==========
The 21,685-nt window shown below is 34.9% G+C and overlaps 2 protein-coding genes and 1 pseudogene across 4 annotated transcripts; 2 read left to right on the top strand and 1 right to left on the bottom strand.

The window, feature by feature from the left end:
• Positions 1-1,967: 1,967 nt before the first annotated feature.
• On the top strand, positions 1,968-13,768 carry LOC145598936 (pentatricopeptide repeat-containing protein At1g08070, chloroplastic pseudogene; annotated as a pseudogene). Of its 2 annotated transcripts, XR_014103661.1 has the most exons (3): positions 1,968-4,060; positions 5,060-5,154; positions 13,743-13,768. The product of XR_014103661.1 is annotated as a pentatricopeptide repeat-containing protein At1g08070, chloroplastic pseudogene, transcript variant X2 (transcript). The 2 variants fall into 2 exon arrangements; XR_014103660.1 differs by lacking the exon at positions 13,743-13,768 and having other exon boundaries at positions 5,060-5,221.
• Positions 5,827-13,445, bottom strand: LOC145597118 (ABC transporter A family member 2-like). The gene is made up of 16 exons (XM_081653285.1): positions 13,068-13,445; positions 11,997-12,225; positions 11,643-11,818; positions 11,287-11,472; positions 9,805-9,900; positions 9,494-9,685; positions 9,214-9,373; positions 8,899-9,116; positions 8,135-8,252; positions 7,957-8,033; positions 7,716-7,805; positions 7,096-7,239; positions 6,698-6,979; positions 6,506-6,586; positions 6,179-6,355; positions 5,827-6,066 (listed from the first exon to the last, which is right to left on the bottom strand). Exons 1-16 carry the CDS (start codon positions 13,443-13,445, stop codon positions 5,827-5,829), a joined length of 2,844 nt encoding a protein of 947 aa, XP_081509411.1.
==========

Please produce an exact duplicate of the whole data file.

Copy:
The 21,685-nt window shown below is 34.9% G+C and overlaps 2 protein-coding genes and 1 pseudogene across 4 annotated transcripts; 2 read left to right on the top strand and 1 right to left on the bottom strand.

The window, feature by feature from the left end:
• Positions 1-1,967: 1,967 nt before the first annotated feature.
• On the top strand, positions 1,968-13,768 carry LOC145598936 (pentatricopeptide repeat-containing protein At1g08070, chloroplastic pseudogene; annotated as a pseudogene). Of its 2 annotated transcripts, XR_014103661.1 has the most exons (3): positions 1,968-4,060; positions 5,060-5,154; positions 13,743-13,768. The product of XR_014103661.1 is annotated as a pentatricopeptide repeat-containing protein At1g08070, chloroplastic pseudogene, transcript variant X2 (transcript). The 2 variants fall into 2 exon arrangements; XR_014103660.1 differs by lacking the exon at positions 13,743-13,768 and having other exon boundaries at positions 5,060-5,221.
• Positions 5,827-13,445, bottom strand: LOC145597118 (ABC transporter A family member 2-like). The gene is made up of 16 exons (XM_081653285.1): positions 13,068-13,445; positions 11,997-12,225; positions 11,643-11,818; positions 11,287-11,472; positions 9,805-9,900; positions 9,494-9,685; positions 9,214-9,373; positions 8,899-9,116; positions 8,135-8,252; positions 7,957-8,033; positions 7,716-7,805; positions 7,096-7,239; positions 6,698-6,979; positions 6,506-6,586; positions 6,179-6,355; positions 5,827-6,066 (listed from the first exon to the last, which is right to left on the bottom strand). Exons 1-16 carry the CDS (start codon positions 13,443-13,445, stop codon positions 5,827-5,829), a joined length of 2,844 nt encoding a protein of 947 aa, XP_081509411.1.